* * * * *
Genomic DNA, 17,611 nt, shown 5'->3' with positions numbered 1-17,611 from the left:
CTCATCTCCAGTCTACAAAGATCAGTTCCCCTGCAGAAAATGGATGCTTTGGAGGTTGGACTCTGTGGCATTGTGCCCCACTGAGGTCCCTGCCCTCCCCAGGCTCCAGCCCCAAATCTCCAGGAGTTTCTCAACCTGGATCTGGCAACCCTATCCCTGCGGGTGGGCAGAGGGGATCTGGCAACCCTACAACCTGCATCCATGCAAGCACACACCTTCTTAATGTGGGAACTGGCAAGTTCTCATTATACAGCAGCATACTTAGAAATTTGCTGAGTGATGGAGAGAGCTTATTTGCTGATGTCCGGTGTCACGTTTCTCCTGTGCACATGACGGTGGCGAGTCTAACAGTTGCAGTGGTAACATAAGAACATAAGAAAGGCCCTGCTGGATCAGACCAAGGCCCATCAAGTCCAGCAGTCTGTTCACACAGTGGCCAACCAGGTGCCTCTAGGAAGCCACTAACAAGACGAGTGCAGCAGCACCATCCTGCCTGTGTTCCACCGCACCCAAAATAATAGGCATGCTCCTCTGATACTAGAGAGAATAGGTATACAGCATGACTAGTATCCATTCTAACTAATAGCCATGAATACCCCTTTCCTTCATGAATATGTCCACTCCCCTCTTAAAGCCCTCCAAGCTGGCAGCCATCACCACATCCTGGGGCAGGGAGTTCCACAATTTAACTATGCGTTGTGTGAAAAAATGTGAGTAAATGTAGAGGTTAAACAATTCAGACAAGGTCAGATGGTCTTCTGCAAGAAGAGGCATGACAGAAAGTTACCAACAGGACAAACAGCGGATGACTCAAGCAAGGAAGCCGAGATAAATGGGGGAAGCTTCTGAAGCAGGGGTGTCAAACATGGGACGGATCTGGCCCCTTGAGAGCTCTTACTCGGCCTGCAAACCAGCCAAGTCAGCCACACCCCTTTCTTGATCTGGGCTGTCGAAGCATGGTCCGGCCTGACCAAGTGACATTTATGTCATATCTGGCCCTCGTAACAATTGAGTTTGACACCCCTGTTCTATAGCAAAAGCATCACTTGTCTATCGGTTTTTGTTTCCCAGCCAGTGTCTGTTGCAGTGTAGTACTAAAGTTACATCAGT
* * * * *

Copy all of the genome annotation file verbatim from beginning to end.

Genomic DNA, 17,611 nt, shown 5'->3' with positions numbered 1-17,611 from the left:
CTCATCTCCAGTCTACAAAGATCAGTTCCCCTGCAGAAAATGGATGCTTTGGAGGTTGGACTCTGTGGCATTGTGCCCCACTGAGGTCCCTGCCCTCCCCAGGCTCCAGCCCCAAATCTCCAGGAGTTTCTCAACCTGGATCTGGCAACCCTATCCCTGCGGGTGGGCAGAGGGGATCTGGCAACCCTACAACCTGCATCCATGCAAGCACACACCTTCTTAATGTGGGAACTGGCAAGTTCTCATTATACAGCAGCATACTTAGAAATTTGCTGAGTGATGGAGAGAGCTTATTTGCTGATGTCCGGTGTCACGTTTCTCCTGTGCACATGACGGTGGCGAGTCTAACAGTTGCAGTGGTAACATAAGAACATAAGAAAGGCCCTGCTGGATCAGACCAAGGCCCATCAAGTCCAGCAGTCTGTTCACACAGTGGCCAACCAGGTGCCTCTAGGAAGCCACTAACAAGACGAGTGCAGCAGCACCATCCTGCCTGTGTTCCACCGCACCCAAAATAATAGGCATGCTCCTCTGATACTAGAGAGAATAGGTATACAGCATGACTAGTATCCATTCTAACTAATAGCCATGAATACCCCTTTCCTTCATGAATATGTCCACTCCCCTCTTAAAGCCCTCCAAGCTGGCAGCCATCACCACATCCTGGGGCAGGGAGTTCCACAATTTAACTATGCGTTGTGTGAAAAAATGTGAGTAAATGTAGAGGTTAAACAATTCAGACAAGGTCAGATGGTCTTCTGCAAGAAGAGGCATGACAGAAAGTTACCAACAGGACAAACAGCGGATGACTCAAGCAAGGAAGCCGAGATAAATGGGGGAAGCTTCTGAAGCAGGGGTGTCAAACATGGGACGGATCTGGCCCCTTGAGAGCTCTTACTCGGCCTGCAAACCAGCCAAGTCAGCCACACCCCTTTCTTGATCTGGGCTGTCGAAGCATGGTCCGGCCTGACCAAGTGACATTTATGTCATATCTGGCCCTCGTAACAATTGAGTTTGACACCCCTGTTCTATAGCAAAAGCATCACTTGTCTATCGGTTTTTGTTTCCCAGCCAGTGTCTGTTGCAGTGTAGTACTAAAGTTACATCAGT